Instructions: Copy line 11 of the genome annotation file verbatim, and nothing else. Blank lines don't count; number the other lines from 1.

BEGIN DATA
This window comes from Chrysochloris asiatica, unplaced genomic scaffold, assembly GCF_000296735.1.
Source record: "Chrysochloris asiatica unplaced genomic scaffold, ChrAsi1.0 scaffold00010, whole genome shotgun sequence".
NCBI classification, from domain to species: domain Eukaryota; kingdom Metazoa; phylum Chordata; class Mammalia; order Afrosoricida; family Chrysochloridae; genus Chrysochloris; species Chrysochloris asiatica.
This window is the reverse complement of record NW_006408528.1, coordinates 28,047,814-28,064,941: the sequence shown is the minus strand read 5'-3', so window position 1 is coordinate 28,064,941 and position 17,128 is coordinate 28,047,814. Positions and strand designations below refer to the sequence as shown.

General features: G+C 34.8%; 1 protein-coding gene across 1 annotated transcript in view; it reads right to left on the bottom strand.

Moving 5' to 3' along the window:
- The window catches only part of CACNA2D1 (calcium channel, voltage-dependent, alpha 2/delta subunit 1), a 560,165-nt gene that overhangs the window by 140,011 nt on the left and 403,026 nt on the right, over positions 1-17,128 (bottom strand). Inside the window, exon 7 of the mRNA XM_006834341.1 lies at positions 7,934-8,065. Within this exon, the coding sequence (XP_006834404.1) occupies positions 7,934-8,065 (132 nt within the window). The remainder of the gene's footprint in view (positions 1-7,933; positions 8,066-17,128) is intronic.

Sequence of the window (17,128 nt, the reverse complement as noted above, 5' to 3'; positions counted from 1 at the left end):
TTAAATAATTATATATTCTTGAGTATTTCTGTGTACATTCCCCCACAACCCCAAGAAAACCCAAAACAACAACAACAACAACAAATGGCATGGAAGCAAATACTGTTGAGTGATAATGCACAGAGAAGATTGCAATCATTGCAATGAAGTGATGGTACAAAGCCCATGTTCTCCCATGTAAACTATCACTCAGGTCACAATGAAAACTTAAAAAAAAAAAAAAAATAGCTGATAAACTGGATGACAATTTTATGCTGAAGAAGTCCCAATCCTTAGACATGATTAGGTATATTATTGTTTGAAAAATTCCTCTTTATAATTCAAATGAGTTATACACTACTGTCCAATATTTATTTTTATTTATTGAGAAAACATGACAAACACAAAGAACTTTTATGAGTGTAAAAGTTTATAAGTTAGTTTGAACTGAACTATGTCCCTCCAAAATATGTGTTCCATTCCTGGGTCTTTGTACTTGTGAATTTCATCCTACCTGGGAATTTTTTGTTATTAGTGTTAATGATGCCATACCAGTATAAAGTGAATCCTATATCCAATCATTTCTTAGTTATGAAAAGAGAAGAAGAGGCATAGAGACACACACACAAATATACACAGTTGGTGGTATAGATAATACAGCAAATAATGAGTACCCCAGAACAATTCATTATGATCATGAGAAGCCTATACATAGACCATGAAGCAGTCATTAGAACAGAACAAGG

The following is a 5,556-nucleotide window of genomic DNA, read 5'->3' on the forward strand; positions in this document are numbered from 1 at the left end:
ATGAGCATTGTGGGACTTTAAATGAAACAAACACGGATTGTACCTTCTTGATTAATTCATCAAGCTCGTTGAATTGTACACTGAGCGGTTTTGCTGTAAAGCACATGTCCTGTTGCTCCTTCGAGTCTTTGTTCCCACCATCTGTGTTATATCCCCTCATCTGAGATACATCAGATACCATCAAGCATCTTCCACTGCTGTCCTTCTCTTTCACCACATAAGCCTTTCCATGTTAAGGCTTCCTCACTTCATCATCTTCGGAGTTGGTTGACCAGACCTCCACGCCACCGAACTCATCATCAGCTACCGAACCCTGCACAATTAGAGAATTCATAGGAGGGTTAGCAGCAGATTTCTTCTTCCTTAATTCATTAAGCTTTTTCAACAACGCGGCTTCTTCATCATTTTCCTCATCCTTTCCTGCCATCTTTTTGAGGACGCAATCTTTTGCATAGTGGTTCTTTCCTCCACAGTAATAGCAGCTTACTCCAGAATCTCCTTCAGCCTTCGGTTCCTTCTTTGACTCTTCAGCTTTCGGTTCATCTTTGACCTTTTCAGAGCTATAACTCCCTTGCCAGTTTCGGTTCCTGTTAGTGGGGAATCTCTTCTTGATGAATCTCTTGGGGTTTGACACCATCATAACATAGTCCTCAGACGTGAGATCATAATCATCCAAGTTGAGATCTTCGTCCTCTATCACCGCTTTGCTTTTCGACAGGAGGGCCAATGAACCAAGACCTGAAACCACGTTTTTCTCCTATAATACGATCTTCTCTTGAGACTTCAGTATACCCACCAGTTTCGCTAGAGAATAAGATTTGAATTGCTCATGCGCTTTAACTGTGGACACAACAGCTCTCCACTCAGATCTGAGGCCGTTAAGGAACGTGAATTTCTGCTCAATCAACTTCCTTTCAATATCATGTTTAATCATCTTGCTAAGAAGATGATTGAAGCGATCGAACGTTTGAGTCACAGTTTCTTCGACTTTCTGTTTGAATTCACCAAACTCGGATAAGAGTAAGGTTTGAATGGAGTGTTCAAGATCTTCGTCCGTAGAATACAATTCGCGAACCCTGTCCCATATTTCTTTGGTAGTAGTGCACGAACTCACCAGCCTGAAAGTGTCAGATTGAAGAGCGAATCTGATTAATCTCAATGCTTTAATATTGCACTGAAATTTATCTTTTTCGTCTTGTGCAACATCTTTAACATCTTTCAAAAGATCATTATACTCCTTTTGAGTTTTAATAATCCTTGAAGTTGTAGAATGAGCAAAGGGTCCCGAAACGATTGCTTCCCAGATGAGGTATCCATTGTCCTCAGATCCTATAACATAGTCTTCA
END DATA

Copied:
ATGAGCATTGTGGGACTTTAAATGAAACAAACACGGATTGTACCTTCTTGATTAATTCATCAAGCTCGTTGAATTGTACACTGAGCGGTTTTGCTGTAAAGCACATGTCCTGTTGCTCCTTCGAGTCTTTGTTCCCACCATCTGTGTTATATCCCCTCATCTGAGATACATCAGATACCATCAAGCATCTTCCACTGCTGTCCTTCTCTTTCACCACATAAGCCTTTCCATGTTAAGGCTTCCTCACTTCATCATCTTCGGAGTTGGTTGACCAGACCTCCACGCCACCGAACTCATCATCAGCTACCGAACCCTGCACAATTAGAGAATTCATAGGAGGGTTAGCAGCAGATTTCTTCTTCCTTAATTCATTAAGCTTTTTCAACAACGCGGCTTCTTCATCATTTTCCTCATCCTTTCCTGCCATCTTTTTGAGGACGCAATCTTTTGCATAGTGGTTCTTTCCTCCACAGTAATAGCAGCTTACTCCAGAATCTCCTTCAGCCTTCGGTTCCTTCTTTGACTCTTCAGCTTTCGGTTCATCTTTGACCTTTTCAGAGCTATAACTCCCTTGCCAGTTTCGGTTCCTGTTAGTGGGGAATCTCTTCTTGATGAATCTCTTGGGGTTTGACACCATCATAACATAGTCCTCAGACGTGAGATCATAATCATCCAAGTTGAGATCTTCGTCCTCTATCACCGCTTTGCTTTTCGACAGGAGGGCCAATGAACCAAGACCTGAAACCACGTTTTTCTCCTATAATACGATCTTCTCTTGAGACTTCAGTATACCCACCAGTTTCGCTAGAGAATAAGATTTGAATTGCTCATGCGCTTTAACTGTGGACACAACAGCTCTCCACTCAGATCTGAGGCCGTTAAGGAACGTGAATTTCTGCTCAATCAACTTCCTTTCAATATCATGTTTAATCATCTTGCTAAGAAGATGATTGAAGCGATCGAACGTTTGAGTCACAGTTTCTTCGACTTTCTGTTTGAATTCACCAAACTCGGATAAGAGTAAGGTTTGAATGGAGTGTTCAAGATCTTCGTCCGTAGAATACAATTCGCGAACCCTGTCCCATATTTCTTTGGTAGTAGTGCACGAACTCACCAGCCTGAAAGTGTCAGATTGAAGAGCGAATCTGATTAATCTCAATGCTTTAATATTGCACTGAAATTTATCTTTTTCGTCTTGTGCAACATCTTTAACATCTTTCAAAAGATCATTATACTCCTTTTGAGTTTTAATAATCCTTGAAGTTGTAGAATGAGCAAAGGGTCCCGAAACGATTGCTTCCCAGATGAGGTATCCATTGTCCTCAGATCCTATAACATAGTCTTCA